I was deceived! Mr. James Lileks described this movie in a Bleat last month, and I was intrigued enough to put it in my Blockbuster queue. But…
Anyway: it's a noir from 1959, a variety where the unlikeable protagonists make a lot of obviously stupid decisions on the way to their inevitable doom. Ed Begley Sr. is an ex-cop, bitter about being kicked off the force for refusing to testify about corruption. His plan is to knock over a bank in the sleepy Hudson River Valley town of "Melton"; it seems like easy pickings. But he needs a couple guys to help. So—obviously—he picks a whiny sadistic racist, played by Robert Ryan, and a whiny gambling-addicted black guy, played by Harry Belafonte. Good plan, Ed Begley, Sr.!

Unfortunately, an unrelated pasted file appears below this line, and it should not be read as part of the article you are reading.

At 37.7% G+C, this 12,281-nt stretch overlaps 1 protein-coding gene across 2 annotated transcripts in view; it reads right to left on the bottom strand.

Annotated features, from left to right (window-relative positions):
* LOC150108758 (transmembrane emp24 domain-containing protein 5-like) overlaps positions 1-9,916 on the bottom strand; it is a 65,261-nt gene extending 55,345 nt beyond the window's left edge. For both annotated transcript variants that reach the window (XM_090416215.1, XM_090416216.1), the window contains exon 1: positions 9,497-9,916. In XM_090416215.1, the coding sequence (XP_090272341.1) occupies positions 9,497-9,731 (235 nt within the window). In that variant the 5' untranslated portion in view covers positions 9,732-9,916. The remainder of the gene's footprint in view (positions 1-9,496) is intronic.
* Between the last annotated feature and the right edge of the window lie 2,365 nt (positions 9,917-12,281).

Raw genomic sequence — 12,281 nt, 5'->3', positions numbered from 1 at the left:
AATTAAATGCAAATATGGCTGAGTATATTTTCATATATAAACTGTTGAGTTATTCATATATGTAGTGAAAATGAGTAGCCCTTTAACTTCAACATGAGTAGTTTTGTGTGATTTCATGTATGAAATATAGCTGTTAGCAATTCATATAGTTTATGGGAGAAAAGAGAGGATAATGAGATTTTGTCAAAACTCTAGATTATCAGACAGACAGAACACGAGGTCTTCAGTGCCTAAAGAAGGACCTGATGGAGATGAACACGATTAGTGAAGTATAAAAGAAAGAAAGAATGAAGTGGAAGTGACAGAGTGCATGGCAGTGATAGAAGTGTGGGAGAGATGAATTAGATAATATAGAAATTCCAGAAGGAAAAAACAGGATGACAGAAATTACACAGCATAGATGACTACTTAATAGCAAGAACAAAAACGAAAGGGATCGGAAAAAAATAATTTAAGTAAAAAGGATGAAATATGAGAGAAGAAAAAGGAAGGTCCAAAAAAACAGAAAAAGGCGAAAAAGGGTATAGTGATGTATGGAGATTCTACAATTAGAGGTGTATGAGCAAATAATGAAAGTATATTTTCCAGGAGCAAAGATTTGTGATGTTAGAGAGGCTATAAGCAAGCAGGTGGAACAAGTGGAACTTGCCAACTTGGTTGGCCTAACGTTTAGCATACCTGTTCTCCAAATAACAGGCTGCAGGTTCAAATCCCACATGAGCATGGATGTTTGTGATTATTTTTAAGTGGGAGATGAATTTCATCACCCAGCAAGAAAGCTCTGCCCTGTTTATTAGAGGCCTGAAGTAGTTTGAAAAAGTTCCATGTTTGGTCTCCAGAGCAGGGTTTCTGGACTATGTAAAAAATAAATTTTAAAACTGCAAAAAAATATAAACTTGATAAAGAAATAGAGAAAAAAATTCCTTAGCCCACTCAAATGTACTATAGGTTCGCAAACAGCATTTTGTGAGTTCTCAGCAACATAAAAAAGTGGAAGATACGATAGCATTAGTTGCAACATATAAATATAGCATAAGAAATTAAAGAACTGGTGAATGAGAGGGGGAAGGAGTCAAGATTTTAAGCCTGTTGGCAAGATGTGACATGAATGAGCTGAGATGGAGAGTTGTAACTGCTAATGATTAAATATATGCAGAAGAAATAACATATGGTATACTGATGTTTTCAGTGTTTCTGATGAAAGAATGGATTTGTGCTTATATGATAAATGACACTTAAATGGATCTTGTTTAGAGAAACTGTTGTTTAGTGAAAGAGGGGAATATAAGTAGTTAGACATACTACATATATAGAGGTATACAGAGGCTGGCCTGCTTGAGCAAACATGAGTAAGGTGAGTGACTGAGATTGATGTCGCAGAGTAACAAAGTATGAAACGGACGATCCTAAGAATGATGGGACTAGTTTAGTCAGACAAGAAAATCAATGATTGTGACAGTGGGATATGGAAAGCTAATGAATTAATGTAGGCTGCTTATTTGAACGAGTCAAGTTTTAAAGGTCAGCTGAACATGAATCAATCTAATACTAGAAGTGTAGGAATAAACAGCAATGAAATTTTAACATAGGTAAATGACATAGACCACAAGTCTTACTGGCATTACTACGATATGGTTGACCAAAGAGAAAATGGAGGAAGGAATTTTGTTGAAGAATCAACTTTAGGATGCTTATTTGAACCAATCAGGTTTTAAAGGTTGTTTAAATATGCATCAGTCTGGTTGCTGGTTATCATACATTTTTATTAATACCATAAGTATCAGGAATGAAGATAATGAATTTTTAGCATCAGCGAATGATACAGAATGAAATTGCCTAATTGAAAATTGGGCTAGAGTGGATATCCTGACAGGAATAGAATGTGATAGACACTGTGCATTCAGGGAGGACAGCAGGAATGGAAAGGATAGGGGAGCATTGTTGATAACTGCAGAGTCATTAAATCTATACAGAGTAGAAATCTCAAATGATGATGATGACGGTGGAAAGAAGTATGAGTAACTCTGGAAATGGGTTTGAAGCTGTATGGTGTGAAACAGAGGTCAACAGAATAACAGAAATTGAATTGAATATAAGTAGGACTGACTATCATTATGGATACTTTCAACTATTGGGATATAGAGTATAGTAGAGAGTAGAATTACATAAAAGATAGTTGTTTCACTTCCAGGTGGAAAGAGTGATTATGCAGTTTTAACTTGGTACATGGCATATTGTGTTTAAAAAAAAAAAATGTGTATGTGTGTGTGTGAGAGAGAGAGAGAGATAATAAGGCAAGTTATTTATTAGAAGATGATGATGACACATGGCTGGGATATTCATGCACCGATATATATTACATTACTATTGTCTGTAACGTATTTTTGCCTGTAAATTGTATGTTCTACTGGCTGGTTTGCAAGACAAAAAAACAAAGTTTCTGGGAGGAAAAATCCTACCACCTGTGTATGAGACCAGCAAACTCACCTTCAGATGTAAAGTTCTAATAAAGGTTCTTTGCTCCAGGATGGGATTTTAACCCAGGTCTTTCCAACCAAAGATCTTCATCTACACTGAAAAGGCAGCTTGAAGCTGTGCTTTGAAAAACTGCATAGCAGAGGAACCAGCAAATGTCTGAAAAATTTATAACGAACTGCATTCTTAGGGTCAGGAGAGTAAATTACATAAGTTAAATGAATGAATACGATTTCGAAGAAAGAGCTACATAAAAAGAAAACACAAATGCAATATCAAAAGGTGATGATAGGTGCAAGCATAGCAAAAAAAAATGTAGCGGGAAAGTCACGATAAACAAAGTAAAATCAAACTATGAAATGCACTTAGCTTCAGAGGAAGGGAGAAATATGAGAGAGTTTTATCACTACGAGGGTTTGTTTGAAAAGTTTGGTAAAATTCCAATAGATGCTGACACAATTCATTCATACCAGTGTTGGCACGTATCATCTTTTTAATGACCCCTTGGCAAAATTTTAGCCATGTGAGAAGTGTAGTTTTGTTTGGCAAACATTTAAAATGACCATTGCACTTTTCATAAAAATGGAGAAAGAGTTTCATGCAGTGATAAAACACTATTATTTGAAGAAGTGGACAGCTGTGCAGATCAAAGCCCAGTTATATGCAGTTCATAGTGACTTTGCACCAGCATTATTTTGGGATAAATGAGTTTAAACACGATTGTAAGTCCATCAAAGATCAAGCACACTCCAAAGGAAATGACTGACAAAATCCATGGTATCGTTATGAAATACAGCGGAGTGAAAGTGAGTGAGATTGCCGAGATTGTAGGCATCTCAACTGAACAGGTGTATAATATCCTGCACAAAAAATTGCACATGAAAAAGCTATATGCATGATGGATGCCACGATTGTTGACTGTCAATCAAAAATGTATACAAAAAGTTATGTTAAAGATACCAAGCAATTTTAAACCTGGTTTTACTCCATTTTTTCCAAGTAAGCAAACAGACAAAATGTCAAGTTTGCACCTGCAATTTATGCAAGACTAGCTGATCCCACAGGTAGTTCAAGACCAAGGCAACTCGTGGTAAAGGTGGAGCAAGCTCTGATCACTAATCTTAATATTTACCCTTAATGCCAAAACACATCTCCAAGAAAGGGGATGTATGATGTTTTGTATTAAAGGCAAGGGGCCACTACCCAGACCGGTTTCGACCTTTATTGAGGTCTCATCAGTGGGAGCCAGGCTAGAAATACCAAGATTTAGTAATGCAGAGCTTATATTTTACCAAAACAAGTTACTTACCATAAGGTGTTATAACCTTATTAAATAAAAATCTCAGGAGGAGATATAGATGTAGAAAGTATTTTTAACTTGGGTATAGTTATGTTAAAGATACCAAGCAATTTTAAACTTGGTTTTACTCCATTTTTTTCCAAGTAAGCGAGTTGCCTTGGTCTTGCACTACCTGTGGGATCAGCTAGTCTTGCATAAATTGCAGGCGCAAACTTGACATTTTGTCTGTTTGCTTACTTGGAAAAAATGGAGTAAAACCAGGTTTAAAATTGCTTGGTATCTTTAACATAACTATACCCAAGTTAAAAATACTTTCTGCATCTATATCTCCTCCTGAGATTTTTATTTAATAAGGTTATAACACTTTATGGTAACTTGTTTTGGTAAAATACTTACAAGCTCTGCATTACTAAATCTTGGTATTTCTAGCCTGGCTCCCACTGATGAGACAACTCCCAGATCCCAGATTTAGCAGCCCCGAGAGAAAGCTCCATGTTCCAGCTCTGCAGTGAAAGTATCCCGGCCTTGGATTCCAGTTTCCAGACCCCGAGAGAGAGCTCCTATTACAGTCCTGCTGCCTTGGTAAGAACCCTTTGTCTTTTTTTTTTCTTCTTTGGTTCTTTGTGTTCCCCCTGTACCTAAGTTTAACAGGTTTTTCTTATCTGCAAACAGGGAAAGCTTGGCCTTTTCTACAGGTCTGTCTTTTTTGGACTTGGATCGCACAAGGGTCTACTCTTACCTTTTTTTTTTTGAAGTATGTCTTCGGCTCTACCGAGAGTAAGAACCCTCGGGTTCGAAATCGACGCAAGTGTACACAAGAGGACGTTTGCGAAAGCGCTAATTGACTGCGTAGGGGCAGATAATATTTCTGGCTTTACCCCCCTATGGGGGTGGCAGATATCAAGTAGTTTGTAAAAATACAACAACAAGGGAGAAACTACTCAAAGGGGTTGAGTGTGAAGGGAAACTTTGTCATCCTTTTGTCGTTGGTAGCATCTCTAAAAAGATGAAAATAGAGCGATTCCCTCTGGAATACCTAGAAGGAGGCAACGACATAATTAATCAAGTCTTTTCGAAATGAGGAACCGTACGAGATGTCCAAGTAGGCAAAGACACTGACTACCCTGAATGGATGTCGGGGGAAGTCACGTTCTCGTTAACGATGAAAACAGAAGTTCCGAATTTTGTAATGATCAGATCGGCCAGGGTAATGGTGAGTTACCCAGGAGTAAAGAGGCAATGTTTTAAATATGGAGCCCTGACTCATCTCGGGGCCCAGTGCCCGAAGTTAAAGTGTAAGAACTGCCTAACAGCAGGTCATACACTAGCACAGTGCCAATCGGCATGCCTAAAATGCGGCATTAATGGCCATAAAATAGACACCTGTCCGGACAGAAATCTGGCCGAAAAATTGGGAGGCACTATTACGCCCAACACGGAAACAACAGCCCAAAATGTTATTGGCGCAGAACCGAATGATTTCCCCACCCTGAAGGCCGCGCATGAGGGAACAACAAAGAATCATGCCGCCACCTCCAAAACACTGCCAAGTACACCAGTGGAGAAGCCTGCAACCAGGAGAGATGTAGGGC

There's a lot of dialog (mostly unnatural and incoherent), acting (mostly over-), and "character development" (mostly clichéd and uninteresting) on the way to the ill-fated heist. We get to meet Ryan's and Belafonte's significant others, their acquaintances, and get to know way too much about their motivation in falling in with Begley and his idiotic scheme.
But finally, the big finish, and everything is tidily wrapped up in a heavy-handed metaphor about American race relations. (Remember: 1959.) I'll spoil it: instead of trying to escape from the cops hot on their trail, Ryan and Belafonte start shooting at each other. Unfortunately, they do this in a flammable environment and merely manage to blow themselves up. A cop at the end is standing over their charred bodies, and is asked "Which is which?" He responds: "Does it matter?"
Oh, I get it!